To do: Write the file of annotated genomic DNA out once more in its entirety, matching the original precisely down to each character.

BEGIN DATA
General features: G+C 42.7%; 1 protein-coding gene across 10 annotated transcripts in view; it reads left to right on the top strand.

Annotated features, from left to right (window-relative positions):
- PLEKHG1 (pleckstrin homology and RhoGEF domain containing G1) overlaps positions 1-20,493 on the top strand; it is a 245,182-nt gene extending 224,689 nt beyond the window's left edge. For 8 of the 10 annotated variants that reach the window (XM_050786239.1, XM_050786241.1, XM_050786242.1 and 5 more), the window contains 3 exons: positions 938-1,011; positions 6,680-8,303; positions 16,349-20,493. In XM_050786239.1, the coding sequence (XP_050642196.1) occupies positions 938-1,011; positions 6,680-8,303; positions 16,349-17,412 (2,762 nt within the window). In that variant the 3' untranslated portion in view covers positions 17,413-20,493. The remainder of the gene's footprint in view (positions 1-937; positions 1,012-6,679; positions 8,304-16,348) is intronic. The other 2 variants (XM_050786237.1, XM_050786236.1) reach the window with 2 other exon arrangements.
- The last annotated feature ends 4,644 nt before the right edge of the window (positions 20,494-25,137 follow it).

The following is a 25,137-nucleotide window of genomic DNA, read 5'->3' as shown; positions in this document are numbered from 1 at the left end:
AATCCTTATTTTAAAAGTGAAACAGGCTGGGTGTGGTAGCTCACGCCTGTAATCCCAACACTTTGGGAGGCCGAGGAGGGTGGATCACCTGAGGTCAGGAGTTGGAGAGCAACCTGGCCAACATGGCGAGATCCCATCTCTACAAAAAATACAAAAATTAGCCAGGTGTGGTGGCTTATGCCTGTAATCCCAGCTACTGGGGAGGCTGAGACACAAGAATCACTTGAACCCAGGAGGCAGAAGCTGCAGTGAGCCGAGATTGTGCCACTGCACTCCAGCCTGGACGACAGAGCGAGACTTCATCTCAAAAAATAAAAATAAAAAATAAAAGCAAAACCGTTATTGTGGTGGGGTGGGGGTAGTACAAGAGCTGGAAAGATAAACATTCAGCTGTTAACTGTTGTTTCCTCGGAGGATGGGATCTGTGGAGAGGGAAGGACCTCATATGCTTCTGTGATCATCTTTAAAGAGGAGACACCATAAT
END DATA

General features: G+C 42.7%; 1 protein-coding gene across 10 annotated transcripts in view; it reads left to right on the top strand.

Annotated features, from left to right (window-relative positions):
- PLEKHG1 (pleckstrin homology and RhoGEF domain containing G1) overlaps positions 1-20,493 on the top strand; it is a 245,182-nt gene extending 224,689 nt beyond the window's left edge. For 8 of the 10 annotated variants that reach the window (XM_050786239.1, XM_050786241.1, XM_050786242.1 and 5 more), the window contains 3 exons: positions 938-1,011; positions 6,680-8,303; positions 16,349-20,493. In XM_050786239.1, the coding sequence (XP_050642196.1) occupies positions 938-1,011; positions 6,680-8,303; positions 16,349-17,412 (2,762 nt within the window). In that variant the 3' untranslated portion in view covers positions 17,413-20,493. The remainder of the gene's footprint in view (positions 1-937; positions 1,012-6,679; positions 8,304-16,348) is intronic. The other 2 variants (XM_050786237.1, XM_050786236.1) reach the window with 2 other exon arrangements.
- The last annotated feature ends 4,644 nt before the right edge of the window (positions 20,494-25,137 follow it).

The following is a 25,137-nucleotide window of genomic DNA, read 5'->3' as shown; positions in this document are numbered from 1 at the left end:
AATCCTTATTTTAAAAGTGAAACAGGCTGGGTGTGGTAGCTCACGCCTGTAATCCCAACACTTTGGGAGGCCGAGGAGGGTGGATCACCTGAGGTCAGGAGTTGGAGAGCAACCTGGCCAACATGGCGAGATCCCATCTCTACAAAAAATACAAAAATTAGCCAGGTGTGGTGGCTTATGCCTGTAATCCCAGCTACTGGGGAGGCTGAGACACAAGAATCACTTGAACCCAGGAGGCAGAAGCTGCAGTGAGCCGAGATTGTGCCACTGCACTCCAGCCTGGACGACAGAGCGAGACTTCATCTCAAAAAATAAAAATAAAAAATAAAAGCAAAACCGTTATTGTGGTGGGGTGGGGGTAGTACAAGAGCTGGAAAGATAAACATTCAGCTGTTAACTGTTGTTTCCTCGGAGGATGGGATCTGTGGAGAGGGAAGGACCTCATATGCTTCTGTGATCATCTTTAAAGAGGAGACACCATAAT